Ghenem L, Elhadi N, Alzahrani F, Nishibuchi M. Vibrio Parahaemolyticus: A review on distribution, pathogenesis, virulence determinants and epidemiology. Saudi J Med Med Sci [serial online] 2017 [cited 2019 Jun 16];5:93-103. Available from: http://www.sjmms.net/text.asp?2017/5/2/93/204869
| Introduction|| |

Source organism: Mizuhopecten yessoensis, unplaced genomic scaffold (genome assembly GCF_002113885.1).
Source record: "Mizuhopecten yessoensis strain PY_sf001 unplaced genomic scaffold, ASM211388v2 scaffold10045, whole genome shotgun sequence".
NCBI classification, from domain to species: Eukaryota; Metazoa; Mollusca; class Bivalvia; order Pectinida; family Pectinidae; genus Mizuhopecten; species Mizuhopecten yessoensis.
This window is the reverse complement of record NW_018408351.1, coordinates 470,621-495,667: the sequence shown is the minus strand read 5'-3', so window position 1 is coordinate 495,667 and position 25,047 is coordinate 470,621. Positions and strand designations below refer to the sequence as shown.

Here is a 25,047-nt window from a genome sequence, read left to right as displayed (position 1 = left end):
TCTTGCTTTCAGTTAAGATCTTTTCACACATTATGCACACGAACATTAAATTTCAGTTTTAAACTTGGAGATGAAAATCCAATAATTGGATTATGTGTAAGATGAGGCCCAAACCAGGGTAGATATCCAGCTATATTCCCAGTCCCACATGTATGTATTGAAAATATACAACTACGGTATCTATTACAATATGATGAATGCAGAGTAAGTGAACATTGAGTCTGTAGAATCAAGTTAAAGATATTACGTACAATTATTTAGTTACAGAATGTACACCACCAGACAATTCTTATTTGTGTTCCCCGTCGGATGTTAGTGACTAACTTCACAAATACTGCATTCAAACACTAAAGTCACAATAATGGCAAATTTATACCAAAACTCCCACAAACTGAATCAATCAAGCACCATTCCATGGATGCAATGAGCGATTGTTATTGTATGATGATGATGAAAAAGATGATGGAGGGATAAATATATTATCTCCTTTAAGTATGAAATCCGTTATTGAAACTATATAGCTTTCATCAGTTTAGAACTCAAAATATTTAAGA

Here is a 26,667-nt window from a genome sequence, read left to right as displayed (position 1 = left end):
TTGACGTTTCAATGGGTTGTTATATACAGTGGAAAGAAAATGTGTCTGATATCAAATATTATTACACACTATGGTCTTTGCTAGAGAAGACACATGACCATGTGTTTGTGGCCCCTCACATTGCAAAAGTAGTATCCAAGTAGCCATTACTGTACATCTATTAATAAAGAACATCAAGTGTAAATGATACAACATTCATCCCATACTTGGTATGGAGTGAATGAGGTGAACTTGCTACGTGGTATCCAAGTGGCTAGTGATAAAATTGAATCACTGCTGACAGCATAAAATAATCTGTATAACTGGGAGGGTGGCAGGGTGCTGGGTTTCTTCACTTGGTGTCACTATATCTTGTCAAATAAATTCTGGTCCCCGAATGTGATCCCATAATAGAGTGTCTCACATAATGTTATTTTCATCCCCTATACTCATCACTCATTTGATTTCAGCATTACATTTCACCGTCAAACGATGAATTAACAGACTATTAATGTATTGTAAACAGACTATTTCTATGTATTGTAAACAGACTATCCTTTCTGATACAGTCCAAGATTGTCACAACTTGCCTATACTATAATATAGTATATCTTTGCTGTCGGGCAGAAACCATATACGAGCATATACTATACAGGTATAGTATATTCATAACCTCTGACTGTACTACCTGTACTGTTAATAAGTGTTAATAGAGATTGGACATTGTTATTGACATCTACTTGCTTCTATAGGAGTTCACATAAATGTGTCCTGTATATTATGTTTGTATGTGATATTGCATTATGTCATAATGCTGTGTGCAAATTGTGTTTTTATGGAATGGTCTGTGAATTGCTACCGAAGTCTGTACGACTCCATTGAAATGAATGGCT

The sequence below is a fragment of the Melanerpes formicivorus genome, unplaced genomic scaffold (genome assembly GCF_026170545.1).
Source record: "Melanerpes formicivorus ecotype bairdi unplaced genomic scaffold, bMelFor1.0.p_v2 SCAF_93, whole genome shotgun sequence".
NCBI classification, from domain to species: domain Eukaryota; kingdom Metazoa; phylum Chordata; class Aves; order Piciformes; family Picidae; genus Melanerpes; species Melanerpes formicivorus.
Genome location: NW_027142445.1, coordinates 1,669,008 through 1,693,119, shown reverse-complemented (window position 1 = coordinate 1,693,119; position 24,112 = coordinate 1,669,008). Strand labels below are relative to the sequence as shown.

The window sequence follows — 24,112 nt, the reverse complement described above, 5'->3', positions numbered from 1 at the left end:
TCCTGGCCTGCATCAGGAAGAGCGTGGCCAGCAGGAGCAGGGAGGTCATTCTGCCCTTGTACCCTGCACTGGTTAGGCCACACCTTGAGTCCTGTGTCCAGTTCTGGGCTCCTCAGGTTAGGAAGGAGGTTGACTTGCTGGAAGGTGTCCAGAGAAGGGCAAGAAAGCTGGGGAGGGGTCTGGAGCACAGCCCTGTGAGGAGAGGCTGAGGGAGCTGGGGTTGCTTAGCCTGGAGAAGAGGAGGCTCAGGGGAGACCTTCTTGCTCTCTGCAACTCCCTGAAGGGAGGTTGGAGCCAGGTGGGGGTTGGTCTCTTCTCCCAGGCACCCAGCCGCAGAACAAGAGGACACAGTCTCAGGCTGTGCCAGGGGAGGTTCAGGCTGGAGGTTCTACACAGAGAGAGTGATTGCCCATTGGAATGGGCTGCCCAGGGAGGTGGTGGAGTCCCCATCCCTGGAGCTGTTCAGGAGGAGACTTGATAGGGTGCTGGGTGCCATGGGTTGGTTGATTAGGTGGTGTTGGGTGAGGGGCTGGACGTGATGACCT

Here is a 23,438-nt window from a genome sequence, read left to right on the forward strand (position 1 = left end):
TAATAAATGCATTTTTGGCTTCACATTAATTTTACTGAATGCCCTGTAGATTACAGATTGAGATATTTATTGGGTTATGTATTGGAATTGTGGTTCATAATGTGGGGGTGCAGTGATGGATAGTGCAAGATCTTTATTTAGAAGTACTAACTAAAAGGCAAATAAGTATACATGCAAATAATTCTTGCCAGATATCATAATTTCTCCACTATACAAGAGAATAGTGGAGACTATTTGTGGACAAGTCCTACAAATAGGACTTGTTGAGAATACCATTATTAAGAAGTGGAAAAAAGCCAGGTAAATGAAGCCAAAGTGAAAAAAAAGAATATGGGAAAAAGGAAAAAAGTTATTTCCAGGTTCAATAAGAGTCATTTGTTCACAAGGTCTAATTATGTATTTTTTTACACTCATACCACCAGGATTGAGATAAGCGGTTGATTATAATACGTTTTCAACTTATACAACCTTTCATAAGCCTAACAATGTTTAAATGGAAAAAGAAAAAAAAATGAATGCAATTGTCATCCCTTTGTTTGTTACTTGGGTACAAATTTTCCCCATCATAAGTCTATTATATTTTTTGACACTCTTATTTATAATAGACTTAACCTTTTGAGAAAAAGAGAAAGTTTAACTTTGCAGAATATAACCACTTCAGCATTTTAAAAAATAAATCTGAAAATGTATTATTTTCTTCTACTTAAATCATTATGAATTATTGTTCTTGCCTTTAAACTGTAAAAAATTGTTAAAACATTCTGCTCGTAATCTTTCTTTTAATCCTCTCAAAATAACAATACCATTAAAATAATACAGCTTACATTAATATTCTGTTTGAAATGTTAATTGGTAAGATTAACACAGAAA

The constant interaction of human populations with their surroundings continues to transform the spectrum of infectious diseases. Therefore, the search of emerging pathogens must not come to a pause. An emerging infectious disease is one for which the rate of incidence has increased within the past two decades or one which threatens to spread rapidly. Examples of these are infections caused by Vibrio parahaemolyticus, which is progressing as a significant human pathogen.V. parahaemolyticus is a Gram-negative halophilic bacterium that produces a capsule with different somatic (O) and capsular (K) antigens.V. parahaemolyticus is isolated from coastal and estuarine environments universally. In addition, it has been recovered from a wide variety of marine organisms. The consumption of raw or undercooked seafood contaminated by virulent strains of V. parahaemolyticus leads to acute gastroenteritis. The symptoms of the disease include diarrhea, nausea, abdominal pain, vomiting and low-grade fever. In most cases, the disease is self-resolving. However, incidences where V. parahaemolyticus caused a more debilitating and dysenteric form of gastroenteritis have been reported. In addition, when open wounds come in contact with contaminated seawater, wound infections occur. Uncommonly, in immunocompromised patients, it may progress into a life-threatening fulminant necrotizing fasciitis characterized by the rapid necrosis of subcutaneous tissue., In rare cases, V. parahaemolyticus causes septicemia, which is associated with a high mortality rate. It has been mostly reported in individuals who are immunocompromised due to underlying medical conditions such as liver diseases. To initiate infection, a wide range of virulence factors are used by V. parahaemolyticus including adhesins, toxins and secretion systems.V. parahaemolyticus has become the leading cause of seafood-related gastroenteritis in Japan, the United States and several other parts of the world. Further, outbreaks caused by the pandemic clone of this organism are escalating and spreading universally. To minimize the risk of V. parahaemolyticus infection and warrant the safety of seafood, collaboration between governments and scientists is required. Therefore, the objective of this study was to provide an updated review of the pathogenicity determinants and distribution of V. parahaemolyticus and use this information to deliver a better understanding of the V. parahaemolyticus significance and its host–pathogen interactions.